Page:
The national minimum wage comes into effect in Ireland.
The national minimum wage is expected to benefit more than 160,000 workers, particularly those working in the retail and hospitality sectors.
The minimum wage is set at £4.40 per hour for all experienced adult workers and £3.08 for those under 18 years old. Patricia O Donovan of the ICTU says all workers are eligible for a basic rate of pay regardless of where they work, or whether they work are full or part time. The service and catering industries in Dublin are already offering workers £5.00 an hour, just to attract the staff.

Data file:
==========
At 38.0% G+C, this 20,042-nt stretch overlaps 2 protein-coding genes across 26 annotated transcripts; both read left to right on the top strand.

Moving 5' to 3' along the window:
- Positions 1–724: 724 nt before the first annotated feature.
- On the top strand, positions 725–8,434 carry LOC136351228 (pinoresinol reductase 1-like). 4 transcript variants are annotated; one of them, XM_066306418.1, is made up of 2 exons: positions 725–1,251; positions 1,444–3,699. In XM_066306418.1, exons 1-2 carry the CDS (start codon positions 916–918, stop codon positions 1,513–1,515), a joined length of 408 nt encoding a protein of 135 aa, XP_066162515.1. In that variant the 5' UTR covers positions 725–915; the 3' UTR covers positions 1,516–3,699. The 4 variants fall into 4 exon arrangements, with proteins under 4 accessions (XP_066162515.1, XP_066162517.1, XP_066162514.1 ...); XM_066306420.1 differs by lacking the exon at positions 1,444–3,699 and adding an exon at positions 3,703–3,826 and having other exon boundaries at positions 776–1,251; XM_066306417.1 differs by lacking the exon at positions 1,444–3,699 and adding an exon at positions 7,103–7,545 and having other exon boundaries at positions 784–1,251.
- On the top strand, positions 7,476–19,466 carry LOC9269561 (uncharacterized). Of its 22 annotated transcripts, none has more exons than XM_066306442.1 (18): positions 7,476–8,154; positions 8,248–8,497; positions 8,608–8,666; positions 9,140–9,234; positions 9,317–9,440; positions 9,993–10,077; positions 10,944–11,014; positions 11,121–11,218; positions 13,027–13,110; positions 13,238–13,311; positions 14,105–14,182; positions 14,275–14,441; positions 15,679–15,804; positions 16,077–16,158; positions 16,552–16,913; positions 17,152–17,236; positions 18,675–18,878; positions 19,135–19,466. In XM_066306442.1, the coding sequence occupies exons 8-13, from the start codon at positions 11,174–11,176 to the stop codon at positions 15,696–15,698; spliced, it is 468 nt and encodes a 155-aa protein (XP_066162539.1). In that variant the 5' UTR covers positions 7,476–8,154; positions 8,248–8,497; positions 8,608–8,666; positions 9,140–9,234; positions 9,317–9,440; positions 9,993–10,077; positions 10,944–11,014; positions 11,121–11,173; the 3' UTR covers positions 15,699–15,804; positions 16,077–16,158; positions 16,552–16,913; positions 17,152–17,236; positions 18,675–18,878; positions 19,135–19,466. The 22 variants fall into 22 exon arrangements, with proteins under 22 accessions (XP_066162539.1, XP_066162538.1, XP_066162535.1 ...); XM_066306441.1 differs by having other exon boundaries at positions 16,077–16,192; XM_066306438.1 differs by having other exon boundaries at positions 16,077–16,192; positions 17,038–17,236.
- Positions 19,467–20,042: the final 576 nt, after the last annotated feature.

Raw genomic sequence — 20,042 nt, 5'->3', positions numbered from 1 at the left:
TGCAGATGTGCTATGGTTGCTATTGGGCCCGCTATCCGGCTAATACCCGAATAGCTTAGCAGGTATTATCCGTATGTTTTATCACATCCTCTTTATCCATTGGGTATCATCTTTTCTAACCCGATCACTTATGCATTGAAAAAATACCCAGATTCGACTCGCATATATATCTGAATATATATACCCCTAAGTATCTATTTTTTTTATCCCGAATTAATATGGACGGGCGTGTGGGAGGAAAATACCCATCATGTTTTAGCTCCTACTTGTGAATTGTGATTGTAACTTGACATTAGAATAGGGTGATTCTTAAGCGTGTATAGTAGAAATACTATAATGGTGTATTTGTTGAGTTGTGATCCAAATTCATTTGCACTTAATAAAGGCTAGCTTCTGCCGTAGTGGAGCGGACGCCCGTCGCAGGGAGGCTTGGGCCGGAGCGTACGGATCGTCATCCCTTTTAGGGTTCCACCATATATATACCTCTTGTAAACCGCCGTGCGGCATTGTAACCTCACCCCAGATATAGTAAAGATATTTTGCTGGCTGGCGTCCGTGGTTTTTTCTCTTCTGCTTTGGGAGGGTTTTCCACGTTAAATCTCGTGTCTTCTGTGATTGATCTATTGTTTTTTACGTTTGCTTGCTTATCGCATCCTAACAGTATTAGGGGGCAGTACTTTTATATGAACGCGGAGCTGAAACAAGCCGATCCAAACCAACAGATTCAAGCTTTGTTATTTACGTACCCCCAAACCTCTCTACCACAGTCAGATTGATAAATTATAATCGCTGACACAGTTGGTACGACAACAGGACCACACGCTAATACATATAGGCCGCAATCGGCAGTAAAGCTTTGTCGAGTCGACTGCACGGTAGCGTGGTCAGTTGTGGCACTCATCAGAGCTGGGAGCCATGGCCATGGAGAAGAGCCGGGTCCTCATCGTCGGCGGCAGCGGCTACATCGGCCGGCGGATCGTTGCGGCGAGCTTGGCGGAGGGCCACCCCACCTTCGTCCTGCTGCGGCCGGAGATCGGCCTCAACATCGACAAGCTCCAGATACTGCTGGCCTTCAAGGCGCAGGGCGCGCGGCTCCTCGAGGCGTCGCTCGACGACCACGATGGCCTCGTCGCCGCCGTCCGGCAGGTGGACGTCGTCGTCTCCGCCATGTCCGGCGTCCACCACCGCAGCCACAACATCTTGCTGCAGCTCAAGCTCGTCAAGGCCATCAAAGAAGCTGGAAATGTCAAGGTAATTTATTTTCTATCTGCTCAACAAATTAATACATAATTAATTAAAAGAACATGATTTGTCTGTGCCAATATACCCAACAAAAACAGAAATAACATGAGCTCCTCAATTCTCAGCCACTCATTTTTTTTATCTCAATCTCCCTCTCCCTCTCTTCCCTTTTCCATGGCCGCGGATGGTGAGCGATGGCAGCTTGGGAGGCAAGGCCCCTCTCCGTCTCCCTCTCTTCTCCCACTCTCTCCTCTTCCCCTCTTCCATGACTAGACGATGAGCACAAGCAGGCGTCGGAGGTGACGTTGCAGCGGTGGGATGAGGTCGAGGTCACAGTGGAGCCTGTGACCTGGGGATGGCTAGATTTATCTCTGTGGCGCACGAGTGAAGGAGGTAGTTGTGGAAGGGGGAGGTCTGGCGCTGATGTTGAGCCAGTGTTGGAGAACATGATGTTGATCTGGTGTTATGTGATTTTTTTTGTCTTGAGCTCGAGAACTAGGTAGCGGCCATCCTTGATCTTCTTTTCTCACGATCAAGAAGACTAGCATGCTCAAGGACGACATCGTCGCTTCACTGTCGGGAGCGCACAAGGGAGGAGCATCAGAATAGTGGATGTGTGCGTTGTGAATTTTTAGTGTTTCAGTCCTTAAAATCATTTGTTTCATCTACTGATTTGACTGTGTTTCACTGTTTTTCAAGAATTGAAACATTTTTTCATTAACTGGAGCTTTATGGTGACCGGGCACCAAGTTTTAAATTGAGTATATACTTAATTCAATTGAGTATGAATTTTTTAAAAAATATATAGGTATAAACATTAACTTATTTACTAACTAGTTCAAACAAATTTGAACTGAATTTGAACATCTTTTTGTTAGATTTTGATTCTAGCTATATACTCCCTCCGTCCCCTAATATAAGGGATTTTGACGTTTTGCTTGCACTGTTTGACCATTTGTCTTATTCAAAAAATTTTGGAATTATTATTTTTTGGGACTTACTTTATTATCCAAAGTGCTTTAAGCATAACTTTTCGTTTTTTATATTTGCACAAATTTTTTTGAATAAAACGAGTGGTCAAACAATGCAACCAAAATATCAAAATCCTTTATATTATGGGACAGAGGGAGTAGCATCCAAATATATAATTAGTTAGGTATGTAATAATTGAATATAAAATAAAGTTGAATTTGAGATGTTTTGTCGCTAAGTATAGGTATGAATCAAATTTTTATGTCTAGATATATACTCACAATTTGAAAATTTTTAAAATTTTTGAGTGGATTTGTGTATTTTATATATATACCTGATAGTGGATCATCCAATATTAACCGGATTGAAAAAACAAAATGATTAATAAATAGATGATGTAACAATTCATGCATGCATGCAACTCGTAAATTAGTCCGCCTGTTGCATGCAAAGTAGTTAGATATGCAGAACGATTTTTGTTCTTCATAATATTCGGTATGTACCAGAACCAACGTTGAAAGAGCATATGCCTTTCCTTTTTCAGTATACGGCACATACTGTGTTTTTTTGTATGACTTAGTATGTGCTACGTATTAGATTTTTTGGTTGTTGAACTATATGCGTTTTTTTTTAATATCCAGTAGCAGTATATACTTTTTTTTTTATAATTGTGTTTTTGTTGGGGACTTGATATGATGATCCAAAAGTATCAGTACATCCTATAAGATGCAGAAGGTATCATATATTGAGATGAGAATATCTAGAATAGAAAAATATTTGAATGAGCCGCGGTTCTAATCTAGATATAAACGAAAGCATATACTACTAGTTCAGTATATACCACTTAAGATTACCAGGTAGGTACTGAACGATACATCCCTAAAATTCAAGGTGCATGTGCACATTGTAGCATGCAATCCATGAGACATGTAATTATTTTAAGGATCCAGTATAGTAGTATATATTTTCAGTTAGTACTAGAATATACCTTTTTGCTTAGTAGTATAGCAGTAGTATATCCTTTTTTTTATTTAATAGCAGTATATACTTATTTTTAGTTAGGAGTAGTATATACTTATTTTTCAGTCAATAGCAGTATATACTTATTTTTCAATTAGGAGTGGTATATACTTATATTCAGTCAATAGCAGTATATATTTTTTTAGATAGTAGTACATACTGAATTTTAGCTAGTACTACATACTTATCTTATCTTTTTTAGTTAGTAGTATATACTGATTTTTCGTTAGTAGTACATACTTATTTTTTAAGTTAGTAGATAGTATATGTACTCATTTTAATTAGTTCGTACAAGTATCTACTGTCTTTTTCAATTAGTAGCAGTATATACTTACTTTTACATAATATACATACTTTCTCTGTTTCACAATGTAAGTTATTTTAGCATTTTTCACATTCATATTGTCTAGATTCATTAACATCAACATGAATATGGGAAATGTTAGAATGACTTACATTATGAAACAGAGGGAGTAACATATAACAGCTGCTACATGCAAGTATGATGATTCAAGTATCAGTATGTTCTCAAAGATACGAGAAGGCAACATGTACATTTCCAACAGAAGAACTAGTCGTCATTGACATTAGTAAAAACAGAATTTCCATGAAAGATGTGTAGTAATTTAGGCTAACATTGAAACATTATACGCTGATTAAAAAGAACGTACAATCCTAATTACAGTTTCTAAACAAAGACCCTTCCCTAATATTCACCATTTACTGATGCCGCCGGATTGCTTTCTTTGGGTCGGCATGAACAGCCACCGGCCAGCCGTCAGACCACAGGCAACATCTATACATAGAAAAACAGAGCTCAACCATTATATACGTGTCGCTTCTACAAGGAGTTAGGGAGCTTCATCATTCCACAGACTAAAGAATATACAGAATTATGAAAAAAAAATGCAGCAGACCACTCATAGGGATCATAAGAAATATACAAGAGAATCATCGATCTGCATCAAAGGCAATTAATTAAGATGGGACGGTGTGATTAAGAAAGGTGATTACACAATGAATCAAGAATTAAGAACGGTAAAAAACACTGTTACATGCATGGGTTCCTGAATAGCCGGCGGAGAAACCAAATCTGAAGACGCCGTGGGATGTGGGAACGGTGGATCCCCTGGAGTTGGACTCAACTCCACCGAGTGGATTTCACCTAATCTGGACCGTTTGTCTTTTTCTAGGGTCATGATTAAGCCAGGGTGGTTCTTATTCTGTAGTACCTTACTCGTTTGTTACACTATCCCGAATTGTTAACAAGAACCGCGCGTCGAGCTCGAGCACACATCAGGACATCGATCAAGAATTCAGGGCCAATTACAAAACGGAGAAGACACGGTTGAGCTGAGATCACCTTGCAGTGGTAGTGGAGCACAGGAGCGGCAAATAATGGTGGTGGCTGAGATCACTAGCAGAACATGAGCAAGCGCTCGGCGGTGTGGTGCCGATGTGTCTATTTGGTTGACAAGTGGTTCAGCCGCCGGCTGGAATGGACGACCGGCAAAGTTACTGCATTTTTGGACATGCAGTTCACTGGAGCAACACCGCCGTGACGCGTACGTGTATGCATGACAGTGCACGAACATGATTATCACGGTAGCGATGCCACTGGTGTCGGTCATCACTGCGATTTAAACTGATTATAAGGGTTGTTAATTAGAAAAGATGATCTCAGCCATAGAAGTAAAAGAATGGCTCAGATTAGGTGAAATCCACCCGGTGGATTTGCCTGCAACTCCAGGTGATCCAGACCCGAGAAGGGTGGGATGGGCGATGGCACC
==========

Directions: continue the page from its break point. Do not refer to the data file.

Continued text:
Hairdresser Aidan Fitzgerald runs a salon in Blackrock, County Dublin. He says the hairdressing industry undoubtedly will be affected by the introduction of a minimum wage. While some of smaller salons will be forced to close, he believes a minimum wage will have an overall positive effect on the sector.
People will want to be trained better, so paying them more, if we're going to get more efficiency and better services to the customer, I think at the end of the day it will serve everyone better.
Press and Information Officer of the National Youth Council of Ireland Eamonn Waters fears there are not enough inspectors to enforce the National Minimum Wage Act, 2000. This could lead to ongoing exploitation in the workplace.
An RTÉ News report broadcast on 1 April 2000. The reporter is Paul Cunningham.